A fascinating business
Serving food to billions of passengers above the clouds is a fascinating business and much more complex than it may appear. We relish this challenge and with the creation of the ACA last year, the industry is now able to speak with one voice.
Airline caterers have specialised in this exciting market and are constantly pushing the boundaries of what is possible at 35,000 feet. That’s why the industry wants a race to the top: it is time to raise standards and to offer every passenger a truly memorable food experience.
Robin Padgett talks culinary quality
Robin Padgett, vp dnata catering, turns the spotlight on culinary quality as the route to growth and industry-wide success
Airlines are investing in food again! Food and beverage has become a differentiator, with flying becoming an experience once more, not just a seat. There’s been a structural shift – catering is no longer just a cost, it’s part of revenue generation and of a great product.
his suits our philosophy perfectly. We love food and want customer airlines who love food too. Great culinary is the thing that gets people talking and all our developments have culinary at their heart. Asia and the Middle East always valued this approach and now it’s coming across Europe and the U.S. too.
Our Dublin kitchen was a first for us – a green-field site developed from scratch. We used the process to renew our intensive focus on culinary. As an industry we need to freshen up airline catering, and a new-build is a great way to establish priorities and test concepts really can work in truly efficient units. The same applied with our move into Canada on a green-field site at Vancouver airport – a proper fresh food kitchen staffed by proper chefs with all the culinary skills needed to create great products. The coming year will bring similar projects and more consolidation – the industry needs more of that.
We have to remember we are all in the food business and culinary has to come to the fore – that is where airlines can have the most fun and make real impact. Increasingly airlines do want a one-stop shop, one caterer worldwide who can ensure consistency and global quality. That’s certainly easier to do from green-field sites, as you can set the tone, the culture, afresh.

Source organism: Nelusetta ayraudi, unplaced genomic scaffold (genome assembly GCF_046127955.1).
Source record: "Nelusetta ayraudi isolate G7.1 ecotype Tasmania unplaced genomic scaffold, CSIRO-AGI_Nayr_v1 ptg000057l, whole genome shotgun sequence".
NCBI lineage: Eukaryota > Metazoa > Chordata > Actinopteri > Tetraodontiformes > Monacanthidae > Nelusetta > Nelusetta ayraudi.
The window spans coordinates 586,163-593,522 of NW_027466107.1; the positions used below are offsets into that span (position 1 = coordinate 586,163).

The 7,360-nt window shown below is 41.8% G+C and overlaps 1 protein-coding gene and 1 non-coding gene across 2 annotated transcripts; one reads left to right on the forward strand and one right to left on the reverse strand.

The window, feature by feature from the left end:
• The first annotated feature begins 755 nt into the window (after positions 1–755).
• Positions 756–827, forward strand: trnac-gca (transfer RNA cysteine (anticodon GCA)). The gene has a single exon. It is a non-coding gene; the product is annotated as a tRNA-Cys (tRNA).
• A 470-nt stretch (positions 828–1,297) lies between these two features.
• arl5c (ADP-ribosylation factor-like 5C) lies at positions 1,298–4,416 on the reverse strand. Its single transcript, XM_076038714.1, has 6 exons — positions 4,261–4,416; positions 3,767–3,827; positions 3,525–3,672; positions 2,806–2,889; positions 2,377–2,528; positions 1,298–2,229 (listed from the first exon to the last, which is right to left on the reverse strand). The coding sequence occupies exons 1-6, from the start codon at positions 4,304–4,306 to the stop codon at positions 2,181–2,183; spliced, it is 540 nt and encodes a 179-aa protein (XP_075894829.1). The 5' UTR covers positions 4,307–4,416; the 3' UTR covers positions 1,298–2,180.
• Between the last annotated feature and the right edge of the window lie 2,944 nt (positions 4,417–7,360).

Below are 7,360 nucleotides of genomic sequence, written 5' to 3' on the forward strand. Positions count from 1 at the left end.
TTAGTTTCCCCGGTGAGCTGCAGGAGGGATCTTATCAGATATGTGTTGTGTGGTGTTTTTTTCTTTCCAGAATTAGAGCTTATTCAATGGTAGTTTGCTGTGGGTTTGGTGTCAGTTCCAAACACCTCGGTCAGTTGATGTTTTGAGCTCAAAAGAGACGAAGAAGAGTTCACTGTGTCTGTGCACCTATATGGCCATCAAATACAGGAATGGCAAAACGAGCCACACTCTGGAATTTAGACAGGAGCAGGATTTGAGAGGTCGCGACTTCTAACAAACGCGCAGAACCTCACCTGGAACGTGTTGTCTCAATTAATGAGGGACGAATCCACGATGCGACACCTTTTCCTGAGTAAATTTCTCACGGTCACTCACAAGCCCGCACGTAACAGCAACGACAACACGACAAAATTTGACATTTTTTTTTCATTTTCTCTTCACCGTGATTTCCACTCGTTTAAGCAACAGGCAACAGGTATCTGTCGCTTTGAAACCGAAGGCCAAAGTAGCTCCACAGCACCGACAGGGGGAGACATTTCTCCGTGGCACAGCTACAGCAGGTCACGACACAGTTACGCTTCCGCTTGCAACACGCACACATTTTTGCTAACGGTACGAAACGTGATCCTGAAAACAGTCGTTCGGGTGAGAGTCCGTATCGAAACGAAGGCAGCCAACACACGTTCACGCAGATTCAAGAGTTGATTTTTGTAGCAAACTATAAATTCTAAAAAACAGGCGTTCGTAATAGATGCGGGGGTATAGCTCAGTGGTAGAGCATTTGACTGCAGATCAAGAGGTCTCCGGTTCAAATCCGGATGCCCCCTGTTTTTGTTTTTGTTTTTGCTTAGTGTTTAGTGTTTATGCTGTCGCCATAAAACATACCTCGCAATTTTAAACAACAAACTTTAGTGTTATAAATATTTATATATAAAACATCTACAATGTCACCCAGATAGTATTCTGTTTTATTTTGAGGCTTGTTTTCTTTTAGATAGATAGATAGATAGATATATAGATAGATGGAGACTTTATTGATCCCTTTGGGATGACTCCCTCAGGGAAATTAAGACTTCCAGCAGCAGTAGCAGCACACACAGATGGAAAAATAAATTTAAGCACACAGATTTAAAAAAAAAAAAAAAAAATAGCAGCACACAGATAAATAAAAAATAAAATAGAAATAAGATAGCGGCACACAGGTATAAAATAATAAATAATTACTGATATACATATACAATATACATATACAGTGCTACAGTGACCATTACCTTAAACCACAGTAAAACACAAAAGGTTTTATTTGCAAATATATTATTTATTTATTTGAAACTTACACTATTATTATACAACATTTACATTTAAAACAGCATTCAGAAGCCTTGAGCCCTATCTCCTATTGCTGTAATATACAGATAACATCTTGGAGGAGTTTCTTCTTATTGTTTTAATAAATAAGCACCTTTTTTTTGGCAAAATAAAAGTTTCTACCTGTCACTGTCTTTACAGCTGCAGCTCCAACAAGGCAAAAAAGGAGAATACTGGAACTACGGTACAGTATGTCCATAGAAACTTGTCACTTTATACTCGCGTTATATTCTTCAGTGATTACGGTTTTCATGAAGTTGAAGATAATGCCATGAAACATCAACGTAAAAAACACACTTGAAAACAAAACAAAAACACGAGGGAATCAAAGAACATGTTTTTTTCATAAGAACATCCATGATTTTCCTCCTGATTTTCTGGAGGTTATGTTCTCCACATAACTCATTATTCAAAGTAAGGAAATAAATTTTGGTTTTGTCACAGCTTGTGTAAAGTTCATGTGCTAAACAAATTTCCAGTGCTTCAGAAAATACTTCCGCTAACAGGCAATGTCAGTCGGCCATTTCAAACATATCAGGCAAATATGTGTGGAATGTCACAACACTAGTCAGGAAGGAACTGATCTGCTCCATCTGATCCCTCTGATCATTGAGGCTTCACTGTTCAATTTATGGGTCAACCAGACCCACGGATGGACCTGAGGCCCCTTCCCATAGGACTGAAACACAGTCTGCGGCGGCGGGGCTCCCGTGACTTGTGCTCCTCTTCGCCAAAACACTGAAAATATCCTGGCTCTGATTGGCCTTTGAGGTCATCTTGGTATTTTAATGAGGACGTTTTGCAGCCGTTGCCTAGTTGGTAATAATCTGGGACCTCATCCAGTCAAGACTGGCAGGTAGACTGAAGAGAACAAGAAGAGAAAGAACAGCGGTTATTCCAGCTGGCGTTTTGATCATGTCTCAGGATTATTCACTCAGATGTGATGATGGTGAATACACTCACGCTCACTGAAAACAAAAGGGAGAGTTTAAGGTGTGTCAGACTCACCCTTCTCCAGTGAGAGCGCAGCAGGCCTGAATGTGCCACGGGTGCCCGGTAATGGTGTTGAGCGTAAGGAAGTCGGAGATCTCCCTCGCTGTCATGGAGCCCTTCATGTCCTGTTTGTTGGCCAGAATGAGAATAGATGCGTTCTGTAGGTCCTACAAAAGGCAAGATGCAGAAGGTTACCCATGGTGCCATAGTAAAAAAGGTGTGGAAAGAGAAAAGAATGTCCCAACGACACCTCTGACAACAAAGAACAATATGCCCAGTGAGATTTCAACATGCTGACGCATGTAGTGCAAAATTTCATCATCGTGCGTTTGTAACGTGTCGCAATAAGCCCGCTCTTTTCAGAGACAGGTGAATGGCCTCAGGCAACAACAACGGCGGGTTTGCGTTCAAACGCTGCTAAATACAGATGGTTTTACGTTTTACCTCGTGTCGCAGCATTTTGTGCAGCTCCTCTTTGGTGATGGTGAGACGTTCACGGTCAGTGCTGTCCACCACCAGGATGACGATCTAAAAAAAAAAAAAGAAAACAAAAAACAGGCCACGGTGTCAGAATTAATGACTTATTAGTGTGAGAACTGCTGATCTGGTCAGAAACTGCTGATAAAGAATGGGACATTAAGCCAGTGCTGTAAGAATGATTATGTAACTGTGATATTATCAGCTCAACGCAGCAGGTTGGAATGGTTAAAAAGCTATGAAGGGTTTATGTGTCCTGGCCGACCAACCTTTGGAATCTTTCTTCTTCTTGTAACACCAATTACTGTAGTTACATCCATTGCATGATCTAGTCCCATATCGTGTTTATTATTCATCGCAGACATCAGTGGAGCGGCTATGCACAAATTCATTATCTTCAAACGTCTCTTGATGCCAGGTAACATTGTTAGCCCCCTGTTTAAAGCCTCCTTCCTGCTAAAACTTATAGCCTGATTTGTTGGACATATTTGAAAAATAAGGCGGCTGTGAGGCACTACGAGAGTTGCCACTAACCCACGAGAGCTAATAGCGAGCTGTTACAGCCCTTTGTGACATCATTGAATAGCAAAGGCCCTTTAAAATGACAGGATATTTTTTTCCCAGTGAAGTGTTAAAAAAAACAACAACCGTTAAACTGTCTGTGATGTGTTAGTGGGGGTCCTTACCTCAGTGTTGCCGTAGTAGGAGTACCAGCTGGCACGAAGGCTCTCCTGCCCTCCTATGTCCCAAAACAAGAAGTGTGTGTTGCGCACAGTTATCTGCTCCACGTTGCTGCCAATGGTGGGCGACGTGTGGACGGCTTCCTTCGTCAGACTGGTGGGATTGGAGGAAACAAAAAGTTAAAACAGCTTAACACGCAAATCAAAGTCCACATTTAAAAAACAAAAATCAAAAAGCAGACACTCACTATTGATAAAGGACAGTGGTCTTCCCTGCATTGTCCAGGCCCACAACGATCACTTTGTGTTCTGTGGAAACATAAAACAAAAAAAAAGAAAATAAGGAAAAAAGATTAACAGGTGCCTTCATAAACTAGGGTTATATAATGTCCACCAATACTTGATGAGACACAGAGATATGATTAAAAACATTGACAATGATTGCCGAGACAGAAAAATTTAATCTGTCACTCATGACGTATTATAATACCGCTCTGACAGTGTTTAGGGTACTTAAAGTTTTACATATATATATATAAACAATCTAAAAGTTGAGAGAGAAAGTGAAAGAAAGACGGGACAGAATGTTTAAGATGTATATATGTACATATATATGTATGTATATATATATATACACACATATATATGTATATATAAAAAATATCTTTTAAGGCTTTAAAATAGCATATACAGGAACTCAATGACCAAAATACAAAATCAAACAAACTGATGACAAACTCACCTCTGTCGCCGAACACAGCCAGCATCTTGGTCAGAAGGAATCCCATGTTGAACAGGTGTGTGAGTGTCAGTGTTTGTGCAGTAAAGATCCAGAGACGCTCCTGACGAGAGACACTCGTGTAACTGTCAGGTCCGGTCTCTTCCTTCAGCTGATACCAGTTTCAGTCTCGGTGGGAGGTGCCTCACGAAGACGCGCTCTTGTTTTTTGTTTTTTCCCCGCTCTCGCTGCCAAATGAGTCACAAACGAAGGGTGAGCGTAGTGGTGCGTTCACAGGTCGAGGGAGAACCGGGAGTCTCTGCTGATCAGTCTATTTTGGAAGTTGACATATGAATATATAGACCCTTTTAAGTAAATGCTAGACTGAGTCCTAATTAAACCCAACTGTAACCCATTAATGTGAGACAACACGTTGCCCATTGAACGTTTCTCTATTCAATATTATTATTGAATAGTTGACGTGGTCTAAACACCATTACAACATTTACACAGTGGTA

In the U.S we believe airlines will look to secondary airports for growth such as in Nashville where we have a new chef-led unit for British Airways with a strong culinary push.
Personalisation too, is a trend that is here to stay – it’s good for satisfaction, revenue and cutting waste.
Bringing on culinary talent is essential and we now have 30 apprentice chefs across the dnata network, learning to be creative and push the boundaries. As an industry we have to give talent the chance to grow.
Stephen Templeton talks culinary creations
Stephen Templeton, dnata catering’s new global head of culinary, talks grand ambitions and contemporary style
I ‘ve come from a restaurant and event hospitality background at Rhurbarb in the UK, catering for VIPs and celebrities who always expected us to be at the forefront of trends, innovation and style. Now it is time to bring that level of contemporary high-end catering to the airline world.
It’s time to move away from that chicken and beef staple and bring cool, contemporary no-fuss food onboard where simple, quality, seasonal ingredients become superstars, presented with a wow factor that makes the meal a key reason to book a specific flight.
Creating a dnata DNA
I started working with dnata Catering as a consultant six years ago, feeding the high street demands and trends we saw at Rhubarb into the operation. Now the goal is to take that a step further. With an ever-growing network of 65 catering locations across 13 countries, the biggest challenge is to create a global culture that everyone connects with and understands, plus clear goals and a way of working which every member of staff can identify with and which supports a specific dnata Catering style. We are creating a dnata DNA which will be recognised as our hallmark worldwide and the quality of the food will be at the heart of everything.
Chefs become chefs because they like to cook and want to be creative with food. They want to be proud of what they produce and that means buying great seasonal product and working with it in exciting ways. We will support them in that completely, empowering them to respond to cool culinary trends such as smoking, sousing, drying and pickling. In the wider culinary world everyone is using these techniques and airline caterers must apply modern twists to their offer too.
The issue of special meals is massive. On a recent flight out of Dublin, over 60% of the passengers requested a special meal. For too long airlines have had this trend on the back burner and seen it as a nuisance but these lifestyle eating choices are here to stay and we have to embrace them, create libraries of dishes that work, and present special meals so they look as good as any other meal. We will draw on the undoubted talents of the team and in a cut-throat market present the most exciting and innovative choices onboard.